Dr. Frank Arocha has just published an article on scientific realism in the journal Theory & Psychology. The title of the article is: Scientific Realism and the Issue of Variability in Behavior. Here’s a link to the abstract:
The paper is broad in scope and offers a clear exposition of important issues facing modern psychologists and how we might move forward from a realist perspective. This will be required reading in my courses at OSU.
A new version of the OOM software has been uploaded. A number of minor bugs have been removed from the program, and a new option for generating data from proportions and frequencies (contingency tables) has been added. A video demonstrating this new feature has been uploaded to the Instructional Videos page (see link to the right, or click here). Two new videos for editing multigrams have also been added. Please update your version of the software, and please let me know if you find any bugs in the software or have any issues when using it.
Here’s a pithy article (behind a paywall) by Kevin Weinfurt of Duke University in which he revisits Francis Bacon’s famous idols: https://science.sciencemag.org/content/367/6484/1312.full Here’s my favorite quote: “And finally, the Idols of the Theater might be updated to include the uncritical adherence to systems of ritualized rules intended to automate the inductive activities of scientists” (p. 1312). One such system is of course Null Hypothesis Significance Testing (“p < .05”). I am hopeful OOM will encourage us to avoid statistical rituals and to instead always engage our data in a theoretically meaningful manner.
A sincere word of thanks to the faculty and staff of West Texas A&M University for hosting a talk on OOM last Friday, February 14th. I am particularly appreciative of John Richeson (an OSU alumnus!) and Mark Garrison for making the visit possible. West Texas A&M is growing and has a strong core of faculty…and, as a personally relevant fact, the university has an outstanding bowling program!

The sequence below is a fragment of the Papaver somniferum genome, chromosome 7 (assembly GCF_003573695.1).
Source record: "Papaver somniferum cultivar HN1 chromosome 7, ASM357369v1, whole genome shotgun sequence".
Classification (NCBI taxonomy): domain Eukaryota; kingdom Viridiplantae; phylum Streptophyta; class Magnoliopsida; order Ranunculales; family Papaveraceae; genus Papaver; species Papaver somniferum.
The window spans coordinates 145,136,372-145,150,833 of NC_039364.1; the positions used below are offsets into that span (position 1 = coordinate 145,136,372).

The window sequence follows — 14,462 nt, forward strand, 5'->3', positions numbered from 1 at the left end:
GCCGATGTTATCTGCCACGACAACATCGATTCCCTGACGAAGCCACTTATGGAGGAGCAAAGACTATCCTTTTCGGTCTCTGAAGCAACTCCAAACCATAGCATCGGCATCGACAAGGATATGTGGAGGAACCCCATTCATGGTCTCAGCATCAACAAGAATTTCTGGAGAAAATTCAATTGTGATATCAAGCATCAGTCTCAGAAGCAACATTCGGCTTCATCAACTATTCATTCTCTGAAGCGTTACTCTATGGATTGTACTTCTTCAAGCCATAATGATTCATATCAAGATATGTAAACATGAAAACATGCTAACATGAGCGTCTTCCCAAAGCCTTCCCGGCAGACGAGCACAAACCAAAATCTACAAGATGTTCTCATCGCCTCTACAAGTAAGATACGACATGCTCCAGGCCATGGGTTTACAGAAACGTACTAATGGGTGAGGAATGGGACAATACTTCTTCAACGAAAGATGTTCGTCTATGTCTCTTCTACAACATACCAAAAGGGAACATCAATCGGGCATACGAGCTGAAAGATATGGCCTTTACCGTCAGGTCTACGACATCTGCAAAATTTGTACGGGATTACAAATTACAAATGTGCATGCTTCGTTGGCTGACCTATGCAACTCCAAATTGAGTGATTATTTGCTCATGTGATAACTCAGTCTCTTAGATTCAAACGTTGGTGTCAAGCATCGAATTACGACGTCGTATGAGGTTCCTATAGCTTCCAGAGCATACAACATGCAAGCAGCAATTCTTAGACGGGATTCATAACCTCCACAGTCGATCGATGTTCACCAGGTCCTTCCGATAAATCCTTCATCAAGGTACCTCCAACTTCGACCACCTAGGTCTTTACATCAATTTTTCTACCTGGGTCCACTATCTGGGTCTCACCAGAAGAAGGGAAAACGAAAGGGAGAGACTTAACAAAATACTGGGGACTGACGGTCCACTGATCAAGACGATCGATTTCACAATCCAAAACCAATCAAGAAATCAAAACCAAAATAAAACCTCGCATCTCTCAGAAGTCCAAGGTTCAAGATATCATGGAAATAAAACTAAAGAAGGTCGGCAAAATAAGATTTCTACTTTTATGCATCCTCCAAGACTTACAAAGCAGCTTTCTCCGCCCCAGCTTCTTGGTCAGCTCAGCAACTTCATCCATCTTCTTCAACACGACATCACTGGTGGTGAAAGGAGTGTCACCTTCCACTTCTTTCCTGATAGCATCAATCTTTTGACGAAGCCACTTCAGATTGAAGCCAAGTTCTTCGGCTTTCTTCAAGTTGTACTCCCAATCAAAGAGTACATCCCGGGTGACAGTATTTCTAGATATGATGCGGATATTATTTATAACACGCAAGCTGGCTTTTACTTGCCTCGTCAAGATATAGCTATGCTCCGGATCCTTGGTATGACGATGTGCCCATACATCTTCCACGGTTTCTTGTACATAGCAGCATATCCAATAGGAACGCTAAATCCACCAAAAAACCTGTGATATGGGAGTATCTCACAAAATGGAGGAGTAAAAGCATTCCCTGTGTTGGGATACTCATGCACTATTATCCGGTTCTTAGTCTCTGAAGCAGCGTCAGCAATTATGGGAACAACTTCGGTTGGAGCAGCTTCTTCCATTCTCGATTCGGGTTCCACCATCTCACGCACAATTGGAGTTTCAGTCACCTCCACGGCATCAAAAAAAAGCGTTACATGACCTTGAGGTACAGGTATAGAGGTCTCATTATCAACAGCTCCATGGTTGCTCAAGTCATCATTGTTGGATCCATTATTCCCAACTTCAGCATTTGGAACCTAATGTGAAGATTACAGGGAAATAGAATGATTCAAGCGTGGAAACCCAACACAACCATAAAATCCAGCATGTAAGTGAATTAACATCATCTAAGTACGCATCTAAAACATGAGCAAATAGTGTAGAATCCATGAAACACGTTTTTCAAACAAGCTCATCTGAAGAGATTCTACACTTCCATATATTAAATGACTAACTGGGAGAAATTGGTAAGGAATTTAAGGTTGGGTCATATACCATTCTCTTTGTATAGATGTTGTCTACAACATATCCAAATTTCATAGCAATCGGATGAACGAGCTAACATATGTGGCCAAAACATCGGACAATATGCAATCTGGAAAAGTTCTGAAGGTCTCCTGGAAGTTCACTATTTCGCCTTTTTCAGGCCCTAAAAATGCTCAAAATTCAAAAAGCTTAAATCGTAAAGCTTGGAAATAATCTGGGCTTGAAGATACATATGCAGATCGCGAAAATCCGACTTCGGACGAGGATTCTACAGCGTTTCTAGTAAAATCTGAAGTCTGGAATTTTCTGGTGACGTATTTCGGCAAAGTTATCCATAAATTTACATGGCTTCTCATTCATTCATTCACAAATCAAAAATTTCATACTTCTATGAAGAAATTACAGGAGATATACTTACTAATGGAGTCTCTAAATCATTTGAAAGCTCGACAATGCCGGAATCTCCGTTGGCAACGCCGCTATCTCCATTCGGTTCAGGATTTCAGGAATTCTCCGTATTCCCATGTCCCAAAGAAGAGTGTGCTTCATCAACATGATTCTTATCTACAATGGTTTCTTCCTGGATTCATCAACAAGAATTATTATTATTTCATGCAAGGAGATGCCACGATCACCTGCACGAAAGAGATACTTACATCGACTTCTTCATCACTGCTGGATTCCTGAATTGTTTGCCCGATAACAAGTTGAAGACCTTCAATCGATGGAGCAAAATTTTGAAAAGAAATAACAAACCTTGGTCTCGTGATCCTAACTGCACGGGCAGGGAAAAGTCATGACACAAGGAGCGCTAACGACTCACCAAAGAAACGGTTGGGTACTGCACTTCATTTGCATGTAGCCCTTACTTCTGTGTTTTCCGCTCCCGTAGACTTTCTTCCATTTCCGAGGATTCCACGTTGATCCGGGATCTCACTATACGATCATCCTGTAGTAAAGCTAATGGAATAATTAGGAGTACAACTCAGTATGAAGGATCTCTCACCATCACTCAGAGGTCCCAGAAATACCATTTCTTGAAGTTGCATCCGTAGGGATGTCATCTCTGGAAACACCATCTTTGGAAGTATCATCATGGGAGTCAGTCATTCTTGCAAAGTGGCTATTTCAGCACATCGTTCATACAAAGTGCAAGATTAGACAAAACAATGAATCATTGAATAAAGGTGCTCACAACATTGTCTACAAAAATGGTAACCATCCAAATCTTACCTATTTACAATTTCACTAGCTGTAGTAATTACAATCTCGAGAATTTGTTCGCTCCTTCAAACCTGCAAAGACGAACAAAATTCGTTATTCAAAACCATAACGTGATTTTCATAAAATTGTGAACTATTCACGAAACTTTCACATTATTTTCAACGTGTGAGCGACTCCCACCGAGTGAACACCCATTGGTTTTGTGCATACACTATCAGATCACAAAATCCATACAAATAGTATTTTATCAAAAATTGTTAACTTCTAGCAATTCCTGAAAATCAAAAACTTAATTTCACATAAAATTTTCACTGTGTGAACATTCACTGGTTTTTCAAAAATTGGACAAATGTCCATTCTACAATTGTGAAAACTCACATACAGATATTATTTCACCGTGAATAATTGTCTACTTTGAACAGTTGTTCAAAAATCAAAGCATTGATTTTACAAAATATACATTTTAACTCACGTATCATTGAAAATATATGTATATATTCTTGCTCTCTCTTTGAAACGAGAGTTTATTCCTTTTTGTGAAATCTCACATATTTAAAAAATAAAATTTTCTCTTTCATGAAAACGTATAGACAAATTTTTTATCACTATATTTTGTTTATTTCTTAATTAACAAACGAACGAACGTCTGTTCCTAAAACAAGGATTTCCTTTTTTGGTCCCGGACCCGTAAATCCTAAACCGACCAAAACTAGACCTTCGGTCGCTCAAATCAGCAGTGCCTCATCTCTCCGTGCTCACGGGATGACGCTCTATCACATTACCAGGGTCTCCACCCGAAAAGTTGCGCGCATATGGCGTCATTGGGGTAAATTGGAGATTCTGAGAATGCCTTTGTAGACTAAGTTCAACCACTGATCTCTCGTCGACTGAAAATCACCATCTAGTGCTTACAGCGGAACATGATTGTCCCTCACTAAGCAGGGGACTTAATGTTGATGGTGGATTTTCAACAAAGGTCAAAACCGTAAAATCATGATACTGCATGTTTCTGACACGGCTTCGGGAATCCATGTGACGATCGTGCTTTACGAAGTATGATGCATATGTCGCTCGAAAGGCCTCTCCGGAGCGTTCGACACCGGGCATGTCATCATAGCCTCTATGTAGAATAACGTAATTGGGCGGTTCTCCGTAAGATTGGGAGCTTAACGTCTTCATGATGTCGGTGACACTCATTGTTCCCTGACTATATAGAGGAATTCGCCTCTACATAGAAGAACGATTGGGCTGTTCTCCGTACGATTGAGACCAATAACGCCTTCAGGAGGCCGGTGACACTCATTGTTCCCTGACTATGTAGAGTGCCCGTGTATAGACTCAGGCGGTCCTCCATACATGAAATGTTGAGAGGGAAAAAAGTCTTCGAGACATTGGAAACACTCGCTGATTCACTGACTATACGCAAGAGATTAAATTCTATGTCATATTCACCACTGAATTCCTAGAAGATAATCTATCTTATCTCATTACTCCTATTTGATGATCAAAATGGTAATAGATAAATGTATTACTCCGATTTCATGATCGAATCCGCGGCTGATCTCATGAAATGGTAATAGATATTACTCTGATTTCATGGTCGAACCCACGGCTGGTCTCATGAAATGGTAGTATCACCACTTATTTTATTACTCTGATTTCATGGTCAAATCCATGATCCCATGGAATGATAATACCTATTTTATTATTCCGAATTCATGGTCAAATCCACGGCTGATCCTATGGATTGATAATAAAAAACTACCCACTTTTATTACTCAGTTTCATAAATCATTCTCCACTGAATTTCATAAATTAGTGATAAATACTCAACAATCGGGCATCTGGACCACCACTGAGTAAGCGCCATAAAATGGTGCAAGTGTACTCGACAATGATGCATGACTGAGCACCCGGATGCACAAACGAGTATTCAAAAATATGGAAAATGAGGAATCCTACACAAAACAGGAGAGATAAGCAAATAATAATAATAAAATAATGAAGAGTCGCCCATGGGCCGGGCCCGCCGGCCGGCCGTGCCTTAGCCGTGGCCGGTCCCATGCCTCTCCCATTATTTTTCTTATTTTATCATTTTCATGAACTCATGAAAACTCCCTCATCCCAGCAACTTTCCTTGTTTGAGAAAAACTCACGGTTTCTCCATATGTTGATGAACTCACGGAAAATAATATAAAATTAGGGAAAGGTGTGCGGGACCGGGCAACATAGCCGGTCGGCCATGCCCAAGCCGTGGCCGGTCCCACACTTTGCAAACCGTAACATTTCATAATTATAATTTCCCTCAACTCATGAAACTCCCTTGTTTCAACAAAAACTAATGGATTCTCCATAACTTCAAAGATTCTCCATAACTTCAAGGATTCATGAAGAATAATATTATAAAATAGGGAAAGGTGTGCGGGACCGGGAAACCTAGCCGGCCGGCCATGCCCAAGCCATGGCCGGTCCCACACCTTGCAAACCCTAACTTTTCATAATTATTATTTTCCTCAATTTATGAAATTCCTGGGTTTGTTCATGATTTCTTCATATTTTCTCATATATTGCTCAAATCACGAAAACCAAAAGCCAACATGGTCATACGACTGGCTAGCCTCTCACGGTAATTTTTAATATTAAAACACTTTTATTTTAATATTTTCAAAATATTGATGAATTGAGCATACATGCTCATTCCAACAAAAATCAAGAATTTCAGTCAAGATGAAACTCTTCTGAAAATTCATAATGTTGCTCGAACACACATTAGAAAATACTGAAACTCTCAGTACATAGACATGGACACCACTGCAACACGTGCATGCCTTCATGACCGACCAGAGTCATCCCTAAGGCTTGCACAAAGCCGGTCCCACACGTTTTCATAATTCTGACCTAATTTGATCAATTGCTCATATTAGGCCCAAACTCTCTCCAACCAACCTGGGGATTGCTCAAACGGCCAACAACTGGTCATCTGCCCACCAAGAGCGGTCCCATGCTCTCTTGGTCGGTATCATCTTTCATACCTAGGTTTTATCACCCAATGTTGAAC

Thanks to Mark Garrison for the link to this N of 1 article. Science is the search for the causal structure of the world, and the history of science shows clearly that, while randomized trials can be useful, they are not necessary to gain such causal knowledge.
Thanks to Paul Barrett for alerting us to this newly published paper: Saylors, R., & Trafimow, D. (2020). Why the increasing use of complex causal models is a problem: On the danger sophisticated theoretical narratives pose to truth. Organizational Research Methods (https://doi.org/10.1177/1094428119893452 ), In Press, , 1-14. [paywall]
As pointed out by the authors, “As use of complex models increases, the joint probability a published model is true decreases.”
The paper comes with a calculator to compute said probability:
An analogous concern in OOM is that as a path model increases in complexity, fewer and fewer individuals will be traceable through the model. It is easy to imagine a complex path model in which not a single person can be accurately traced through all of the links. What use would such a model be as an explication of causes and effects? Of course, this information can only be known if the researcher attempts to perform such person-centered analyses.